Dating: Middle Ages, 1248 AD.

 

Roskilde Harbour, Wreck 7

J. no. 1483

Published January 2007

In connection with the construction in 1996-97 of a museum harbour in an area previously used as a harbour apron and car park at Roskilde Harbour, archaeological monitoring of the excavation and dredging work inside and at the front of the new harbour basins was established. The background for this was a suspicion that the maritime sediments deposited in the immediate vicinity of Roskilde’s Viking and medieval harbour could contain the remains of wrecks and harbour installations. Roskilde 7 is the wreck of a clinker-built vessel, which seems to have sunk for unknown reasons in approximately 2 metres of water on the roads just outside Roskilde. The vessel can be identified as probably being a small craft of up to 11 metres, based on the dimensions of iron dowels, planks and timbers. The sinking is dendrochronologically dated to after 1270, when a repair was performed on the vessel. The date of building was a few years before this date. The building location has been determined to being within medieval Denmark. In addition to the intact wreck, the find also includes a number of parts, mainly frame timbers from another vessel that may possibly be dated to after 1229 and which originated in northern Germany. Part of a stern post was also found, which does not belong to the intact wreck, but which also cannot be connected to the other find at present.

Dating: Middle Ages, 1270 AD.

 

Roskilde Harbour, Wreck 6

J. no. 1482

Published January 2007

In connection with the construction in 1996-97 of a museum harbour in an area previously used as a harbour apron and car park at Roskilde Harbour, archaeological monitoring of the excavation and dredging work inside and at the front of the new harbour basins was established. The background for this was a suspicion that the maritime sediments deposited in the immediate vicinity of Roskilde’s Viking and medieval harbour could contain the remains of wrecks and harbour installations. The investigation of Roskilde Harbour 6 revealed the remains of an approximately 36 meter long longship from the 11th century. At the time of writing, the individual ship’s parts are only partly documented and the find cannot yet be described in more detail. However, it is clear that the ship has several characteristics that are interesting, including a complicated design of the scarfs between the keel and the frame and a carefully designed system to attach the keelson with a beautifully crafted, horizontal, T-shaped keelson bracket. The ship was evidently broken up in shallow water below the medieval Saint Jørgensbjerg, which was in the centre of Roskilde‘s harbour area at that time.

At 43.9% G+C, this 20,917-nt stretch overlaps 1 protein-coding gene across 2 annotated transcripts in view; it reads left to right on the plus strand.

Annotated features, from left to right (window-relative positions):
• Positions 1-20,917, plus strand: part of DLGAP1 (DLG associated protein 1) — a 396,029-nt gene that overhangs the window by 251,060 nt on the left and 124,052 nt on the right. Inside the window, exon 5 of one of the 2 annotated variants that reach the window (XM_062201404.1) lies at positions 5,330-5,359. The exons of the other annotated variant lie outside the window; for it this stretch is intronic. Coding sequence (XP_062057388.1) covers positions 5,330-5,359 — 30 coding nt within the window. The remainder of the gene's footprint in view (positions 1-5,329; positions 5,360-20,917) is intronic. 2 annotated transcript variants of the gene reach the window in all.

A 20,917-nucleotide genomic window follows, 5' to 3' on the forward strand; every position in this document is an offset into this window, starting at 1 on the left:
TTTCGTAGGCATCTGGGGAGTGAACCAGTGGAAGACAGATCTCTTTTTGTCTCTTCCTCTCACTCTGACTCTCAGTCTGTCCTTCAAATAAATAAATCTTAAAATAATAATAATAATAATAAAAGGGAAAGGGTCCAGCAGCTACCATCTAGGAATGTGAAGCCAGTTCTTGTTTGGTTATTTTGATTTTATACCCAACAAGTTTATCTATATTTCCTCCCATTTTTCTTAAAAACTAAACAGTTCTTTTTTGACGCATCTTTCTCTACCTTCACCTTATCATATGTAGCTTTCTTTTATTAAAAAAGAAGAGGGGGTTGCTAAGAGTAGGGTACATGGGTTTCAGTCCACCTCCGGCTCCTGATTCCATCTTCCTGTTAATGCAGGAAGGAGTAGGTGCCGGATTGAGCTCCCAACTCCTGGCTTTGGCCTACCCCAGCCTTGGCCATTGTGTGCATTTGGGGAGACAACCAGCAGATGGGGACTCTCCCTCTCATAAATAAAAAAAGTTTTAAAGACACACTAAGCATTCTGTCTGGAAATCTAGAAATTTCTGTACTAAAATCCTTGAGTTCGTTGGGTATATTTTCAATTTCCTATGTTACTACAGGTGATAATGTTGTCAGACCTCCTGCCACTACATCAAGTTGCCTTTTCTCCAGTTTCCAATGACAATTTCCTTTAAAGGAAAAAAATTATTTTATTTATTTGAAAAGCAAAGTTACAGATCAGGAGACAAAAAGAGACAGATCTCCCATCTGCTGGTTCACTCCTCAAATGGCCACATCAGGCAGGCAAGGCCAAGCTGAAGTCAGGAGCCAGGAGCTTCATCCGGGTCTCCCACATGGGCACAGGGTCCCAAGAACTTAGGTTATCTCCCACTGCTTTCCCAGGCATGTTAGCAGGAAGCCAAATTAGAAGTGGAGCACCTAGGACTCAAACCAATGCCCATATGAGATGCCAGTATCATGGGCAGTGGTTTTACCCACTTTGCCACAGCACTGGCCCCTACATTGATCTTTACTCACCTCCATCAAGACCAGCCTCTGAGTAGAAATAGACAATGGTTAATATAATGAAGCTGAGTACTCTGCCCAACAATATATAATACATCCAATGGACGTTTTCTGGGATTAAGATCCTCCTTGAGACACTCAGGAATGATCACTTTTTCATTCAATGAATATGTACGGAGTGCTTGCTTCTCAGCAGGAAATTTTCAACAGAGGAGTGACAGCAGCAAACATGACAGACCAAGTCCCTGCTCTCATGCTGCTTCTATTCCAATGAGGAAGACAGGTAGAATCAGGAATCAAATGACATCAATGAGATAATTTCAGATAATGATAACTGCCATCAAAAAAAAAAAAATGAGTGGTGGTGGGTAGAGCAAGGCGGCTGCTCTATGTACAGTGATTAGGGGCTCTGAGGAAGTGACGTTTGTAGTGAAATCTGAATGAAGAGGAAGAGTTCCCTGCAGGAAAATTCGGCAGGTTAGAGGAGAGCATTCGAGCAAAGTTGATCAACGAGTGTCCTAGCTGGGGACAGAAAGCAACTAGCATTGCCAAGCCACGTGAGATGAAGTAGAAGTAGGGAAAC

Dating: Late Viking era or early medieval era, about 1050 AD.  

 

Roskilde Harbour, Wreck 5

J. no. 1481

Published January 2007

In connection with the construction in 1996-97 of a museum harbour in an area previously used as a harbour apron and car park at Roskilde Harbour, archaeological monitoring of the excavation and dredging work inside and at the front of the new harbour basins was established. The background for this was a suspicion that the maritime sediments deposited in the immediate vicinity of Roskilde’s Viking and medieval harbour could contain the remains of wrecks and harbour installations. Roskilde 5 is the wreck of a clinker-built vessel, which seems to have sunk for unknown reasons in approximately 1.8 metres of water on the roads just outside Roskilde. The vessel, which is only partly preserved, was originally 14 meters long at most, probably slightly shorter. It is lightly and elegantly constructed and it cannot be ruled out that it was both sailed and rowed. It is not built for heavy cargos, but may have been used as a fishing boat or to transport people. The ship had been extensively repaired at the time it sank and it was probably quite old at that time. The find has been dated to about 1131-36 and the extensive use of pine in combination with a few oak planks indicate a provenance on the Scandinavian peninsula, probably in the Kattegat-Skagerrak area. Part of a small model cargo ship was found along with the vessel, but without any other connection to it.

Dating: Middle Ages, 1131-1136 AD.

 

Karrebæksminde

J. no. 531

Published December 2006

Due to the increased sedimentation of Susåen, Karrebæksminde became the outport for Næstved sometime during the Renaissance, at the very latest. A breakwater was constructed to protect the approach. This breakwater is partly exposed on the seabed and is threatened by natural erosion. The Cultural Heritage Authority has therefore granted a sum of money from the so-called §28 funds to survey, describe and date the installation.